And then here comes Tom Cavanaugh to save the day!
Tom has recently returned from fighting overseas, coming home to Virgin River to help out with the apple orchard owned by his grandmother, Maxie, and to finally settle down with a family of his own. However, he was going about it all wrong. ALL WRONG! I can’t remember hating a character anywhere in the series any more than I hated that of Darla. Self-centered, manipulative, lazy-ass Darla. She was the complete opposite of Nora. Darla refused to carry her own luggage into the house, hardly touched a bite of the dinner that was made, making it so Tom would take her out to dinner pretty much every time she showed up at the orchard. She wouldn’t help out with anything around the home such as something as simple as washing dishes, instead, she would sit there and watch Maxie do so. And when it came to poor Duke, the family dog, she wouldn’t let him come within an inch of her due to his furriness. Gods forbid she got a fur on her over-priced outfit. Made me want to push her into a puddle.
Thankfully, after only a few visits with Darla, Tom finally got his brain screwed in correctly, but even though he tried to come up with one excuse or another for her not to come to the orchard, he didn’t exactly tell her that he had no interest in her and no longer wanted her around. I mean, I could understand his situation a bit as she was the widow of one of the men that were under him when he was overseas so he thought he owed it to his friend to make sure Darla was taken care of, but boy howdy, he should have dumped her ass in the dirt after the first weekend of her being there. Men, can’t help but think with their manhood most of the time it seems.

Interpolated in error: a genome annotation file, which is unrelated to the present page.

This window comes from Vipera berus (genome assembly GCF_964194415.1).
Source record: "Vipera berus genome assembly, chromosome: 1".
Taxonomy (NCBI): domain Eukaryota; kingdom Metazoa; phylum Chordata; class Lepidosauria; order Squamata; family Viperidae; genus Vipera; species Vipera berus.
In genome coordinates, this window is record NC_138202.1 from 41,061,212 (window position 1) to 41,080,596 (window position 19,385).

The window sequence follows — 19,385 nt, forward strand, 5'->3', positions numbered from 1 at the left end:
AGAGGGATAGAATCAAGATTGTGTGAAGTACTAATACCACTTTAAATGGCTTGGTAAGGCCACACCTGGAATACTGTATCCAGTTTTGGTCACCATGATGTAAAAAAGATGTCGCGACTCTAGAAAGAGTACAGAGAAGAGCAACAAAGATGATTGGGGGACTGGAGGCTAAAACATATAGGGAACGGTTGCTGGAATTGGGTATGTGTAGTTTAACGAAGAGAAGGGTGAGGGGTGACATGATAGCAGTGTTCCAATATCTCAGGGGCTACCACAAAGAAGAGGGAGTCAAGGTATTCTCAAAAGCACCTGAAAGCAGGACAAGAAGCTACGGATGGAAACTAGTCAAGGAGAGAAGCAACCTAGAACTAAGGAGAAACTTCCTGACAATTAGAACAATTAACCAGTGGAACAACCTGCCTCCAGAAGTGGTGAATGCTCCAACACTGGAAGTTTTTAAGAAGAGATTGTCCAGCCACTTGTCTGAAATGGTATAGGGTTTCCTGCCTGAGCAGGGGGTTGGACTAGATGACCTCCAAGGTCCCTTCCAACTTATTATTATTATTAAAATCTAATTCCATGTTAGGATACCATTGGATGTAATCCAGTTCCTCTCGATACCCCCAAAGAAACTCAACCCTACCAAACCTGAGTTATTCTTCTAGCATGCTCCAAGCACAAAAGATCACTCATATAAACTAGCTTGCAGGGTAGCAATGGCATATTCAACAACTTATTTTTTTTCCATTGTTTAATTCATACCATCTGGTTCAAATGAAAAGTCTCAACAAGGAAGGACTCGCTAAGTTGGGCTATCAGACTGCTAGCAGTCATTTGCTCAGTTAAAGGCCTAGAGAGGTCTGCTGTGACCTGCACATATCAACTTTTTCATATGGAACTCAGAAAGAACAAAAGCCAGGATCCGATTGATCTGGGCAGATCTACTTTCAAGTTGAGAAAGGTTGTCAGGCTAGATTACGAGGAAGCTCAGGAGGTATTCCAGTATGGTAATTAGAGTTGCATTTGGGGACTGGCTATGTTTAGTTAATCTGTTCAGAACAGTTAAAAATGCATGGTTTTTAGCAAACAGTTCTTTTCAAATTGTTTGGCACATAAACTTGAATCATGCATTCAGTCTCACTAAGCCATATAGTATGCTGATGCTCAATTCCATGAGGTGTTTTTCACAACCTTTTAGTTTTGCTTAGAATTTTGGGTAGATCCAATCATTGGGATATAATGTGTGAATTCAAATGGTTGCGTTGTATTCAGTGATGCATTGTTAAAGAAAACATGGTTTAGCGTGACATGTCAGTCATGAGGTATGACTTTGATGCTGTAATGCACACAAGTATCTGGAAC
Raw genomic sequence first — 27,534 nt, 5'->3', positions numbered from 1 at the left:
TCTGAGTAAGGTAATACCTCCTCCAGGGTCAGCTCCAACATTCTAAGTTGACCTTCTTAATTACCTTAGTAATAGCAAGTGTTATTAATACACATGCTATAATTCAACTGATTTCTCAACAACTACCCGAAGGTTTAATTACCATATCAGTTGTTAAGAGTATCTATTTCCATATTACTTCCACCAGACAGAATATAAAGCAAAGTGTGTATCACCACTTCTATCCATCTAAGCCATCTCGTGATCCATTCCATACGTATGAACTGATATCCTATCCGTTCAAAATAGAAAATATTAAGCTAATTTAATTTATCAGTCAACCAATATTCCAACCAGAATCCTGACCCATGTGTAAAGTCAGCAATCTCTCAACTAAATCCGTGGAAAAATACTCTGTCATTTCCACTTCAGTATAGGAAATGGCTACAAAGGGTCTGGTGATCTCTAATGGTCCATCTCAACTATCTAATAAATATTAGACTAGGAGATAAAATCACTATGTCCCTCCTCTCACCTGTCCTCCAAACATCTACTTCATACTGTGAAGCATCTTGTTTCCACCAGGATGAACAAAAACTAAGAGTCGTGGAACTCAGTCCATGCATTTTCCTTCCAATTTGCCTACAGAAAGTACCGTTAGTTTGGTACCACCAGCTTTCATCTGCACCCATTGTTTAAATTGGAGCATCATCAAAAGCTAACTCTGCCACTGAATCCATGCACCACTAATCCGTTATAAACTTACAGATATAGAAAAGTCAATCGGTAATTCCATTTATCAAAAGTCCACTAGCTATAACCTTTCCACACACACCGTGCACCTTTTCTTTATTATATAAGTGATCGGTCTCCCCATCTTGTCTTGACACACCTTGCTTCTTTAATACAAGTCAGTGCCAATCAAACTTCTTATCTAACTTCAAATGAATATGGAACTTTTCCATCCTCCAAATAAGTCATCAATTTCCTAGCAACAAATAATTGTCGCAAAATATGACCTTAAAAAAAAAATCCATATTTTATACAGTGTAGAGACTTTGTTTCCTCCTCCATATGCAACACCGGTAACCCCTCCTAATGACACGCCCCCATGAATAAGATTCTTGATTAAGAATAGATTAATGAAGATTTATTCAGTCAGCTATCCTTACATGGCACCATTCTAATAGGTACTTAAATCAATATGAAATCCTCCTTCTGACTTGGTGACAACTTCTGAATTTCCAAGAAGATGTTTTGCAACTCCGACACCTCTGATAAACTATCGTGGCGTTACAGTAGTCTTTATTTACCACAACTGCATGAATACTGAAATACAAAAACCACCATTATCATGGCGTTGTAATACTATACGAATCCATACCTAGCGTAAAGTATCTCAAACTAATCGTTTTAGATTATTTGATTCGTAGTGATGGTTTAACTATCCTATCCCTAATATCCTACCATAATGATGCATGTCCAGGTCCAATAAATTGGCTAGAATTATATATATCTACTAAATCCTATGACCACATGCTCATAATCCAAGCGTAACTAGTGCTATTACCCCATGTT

It made me so happy once he finally started to realize how much better he would be with Nora in his life. Yes, she was the complete opposite of what he wanted as he didn’t want someone with as much baggage as Nora, especially with her already having two children with a deadbeat that was sitting his ass in jail and he saw Darla being the one to fill that void as she was unattached and came from a good family. But damn, was she a bitch and he realized that right quick. Not to mention, I think Maxie would have killed him (and I believe she also mentioned this a few times herself throughout) if she ended up marrying Darla.
Thankfully, and as expected, things turned out as they should (and I’m sure you could guess) Nora and Tom came to find that the two of them were the best for each other, kidlets and all.
About Sunrise Point
Tom Cavanaugh may think he wants a traditional woman, but in Virgin River, the greatest tradition is falling in love unexpectedly….
Former Marine Tom Cavanaugh’s come home to Virgin River, ready to take over his family’s apple orchard and settle down. He knows just what the perfect woman will be like: sweet, decent, maybe a little naive. The marrying kind.
Nothing like Nora Crane. So why can’t he keep his eyes off the striking single mother?
Nora may not have a formal education, but she graduated with honors from the school of hard knocks. She’s been through tough times and she’ll do whatever it takes to support her family, including helping with harvest time at the Cavanaugh’s orchard. She’s always kept a single-minded focus on staying afloat…but suddenly her thoughts keep drifting back to rugged, opinionated Tom Cavanaugh.
Both Nora and Tom have their own ideas of what family means. But they’re about to prove each other completely wrong…
A list of Robyn Carr’s books can be found on her site here – Book List